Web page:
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The Christian meaning of the Christmas tree (English Article)

From the middle of September in some spaces of the department stores, they begin to expose the Christmas decorations of this year. Although there is still a long way to go before the celebration of Christmas, it is necessary that you know the meaning of the Christmas tree and the elements that compose it, before you do your shopping.

The most traditional decorations of the Christmas tree are:

Star: Generally placed at the top of the tree, it represents the faith that should guide the life of the Christian, remembering the star that guided the Magi to Bethlehem.

Spheres: At first Saint Boniface decorated the tree with apples, representing temptations with them. Today, it is customary to place balls or spheres, which symbolize the gifts of God to men.

Ties: Traditionally ties represent the union of families and loved ones around gifts that you want to give and receive.

Lights: At first candles, represent the light of Christ.

A little history:

The ancient Germans believed that the world and all the stars were supported by hanging from the branches of a gigantic tree called the "divine Idrasil" or the "god Odin." At each winter solstice, when life was supposed to be renewed, they worshiped it.

The celebration of that day consisted of decorating an oak tree with torches that represented the stars, the moon and the sun. Around this tree, they danced and sang worshiping their god.

They say that Saint Boniface, evangelizer of Germany and England, knocked down the tree that represented the god Odin, and in the same place he planted a pine, a symbol of God's perennial love, and decorated it with apples and candles, giving it a Christian symbolism: apples. they represented temptations, original sin, and the sins of men; the candles represented Christ, the light of the world and the grace received by men who accept Jesus as Savior. This custom spread throughout Europe in the Middle Ages and with the conquests and migrations, it reached America.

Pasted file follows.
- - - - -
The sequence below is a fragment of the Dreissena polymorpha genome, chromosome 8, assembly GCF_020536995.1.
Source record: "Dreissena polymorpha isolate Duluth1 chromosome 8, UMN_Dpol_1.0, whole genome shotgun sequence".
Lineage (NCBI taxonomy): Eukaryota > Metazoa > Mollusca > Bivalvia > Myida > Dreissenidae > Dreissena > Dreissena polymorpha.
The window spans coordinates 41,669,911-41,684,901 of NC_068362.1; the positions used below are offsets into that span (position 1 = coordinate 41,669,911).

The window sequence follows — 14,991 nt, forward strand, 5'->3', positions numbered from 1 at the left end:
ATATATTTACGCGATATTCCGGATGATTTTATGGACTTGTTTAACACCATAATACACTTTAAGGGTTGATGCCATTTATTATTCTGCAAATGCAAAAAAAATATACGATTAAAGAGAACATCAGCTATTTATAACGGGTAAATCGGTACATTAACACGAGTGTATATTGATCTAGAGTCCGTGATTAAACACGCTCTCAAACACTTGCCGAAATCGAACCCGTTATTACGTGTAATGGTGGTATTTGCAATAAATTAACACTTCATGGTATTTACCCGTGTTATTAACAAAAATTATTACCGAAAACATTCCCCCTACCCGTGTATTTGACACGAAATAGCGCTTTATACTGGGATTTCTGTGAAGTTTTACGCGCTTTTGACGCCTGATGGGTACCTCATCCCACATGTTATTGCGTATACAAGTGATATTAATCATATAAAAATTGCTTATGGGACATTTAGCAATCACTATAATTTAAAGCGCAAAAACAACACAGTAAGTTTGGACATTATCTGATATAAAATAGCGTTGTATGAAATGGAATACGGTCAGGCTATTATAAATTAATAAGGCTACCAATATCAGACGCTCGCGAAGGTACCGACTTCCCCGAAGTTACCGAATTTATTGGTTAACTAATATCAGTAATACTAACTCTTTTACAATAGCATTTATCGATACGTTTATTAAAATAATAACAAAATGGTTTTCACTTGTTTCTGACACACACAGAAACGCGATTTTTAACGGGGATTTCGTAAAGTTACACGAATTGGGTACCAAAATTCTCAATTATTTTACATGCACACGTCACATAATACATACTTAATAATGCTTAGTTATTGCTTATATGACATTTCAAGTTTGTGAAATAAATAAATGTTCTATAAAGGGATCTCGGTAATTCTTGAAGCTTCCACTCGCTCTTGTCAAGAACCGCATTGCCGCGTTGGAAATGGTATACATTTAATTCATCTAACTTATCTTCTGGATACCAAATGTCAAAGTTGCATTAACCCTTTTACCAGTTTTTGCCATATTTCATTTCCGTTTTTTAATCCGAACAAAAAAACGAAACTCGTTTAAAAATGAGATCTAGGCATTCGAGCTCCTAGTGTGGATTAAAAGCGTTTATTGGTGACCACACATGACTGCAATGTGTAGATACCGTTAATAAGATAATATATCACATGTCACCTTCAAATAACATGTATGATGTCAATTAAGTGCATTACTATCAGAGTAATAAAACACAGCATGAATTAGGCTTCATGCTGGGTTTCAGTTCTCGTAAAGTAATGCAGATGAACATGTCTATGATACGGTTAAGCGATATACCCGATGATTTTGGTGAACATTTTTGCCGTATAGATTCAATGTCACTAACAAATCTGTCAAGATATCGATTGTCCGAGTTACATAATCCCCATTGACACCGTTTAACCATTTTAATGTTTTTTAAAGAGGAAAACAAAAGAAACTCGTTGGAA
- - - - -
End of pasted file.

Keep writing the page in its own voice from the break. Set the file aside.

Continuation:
Little by little, the tradition evolved: apples were exchanged for spheres and candles for lamps that represent the joy and light that Jesus Christ brought to the world.

The spheres and their colors currently symbolize the prayers we make during the Advent period:

Blue Spheres: Symbolize prayers of repentance

Silver Spheres: Prayers of Thanks

Golden Spheres: Prayers of Praise

Red Spheres: Prayers of petition

It is customary to put a star on the top of the pine tree that represents the faith that should guide our lives.

The Christmas tree is also usually decorated with various figures. These represent the good deeds and sacrifices, the "gifts" that we will give to Jesus at Christmas.

To take advantage of tradition: Decorate the Christmas tree throughout Advent, explaining each symbolism to the children. Children can make their own spheres (24-28, depending on the days of Advent) with a prayer or purpose in each one. As the days go by, they are hung on the Christmas tree until Christmas Eve.

(Sources: Catholic.Net and

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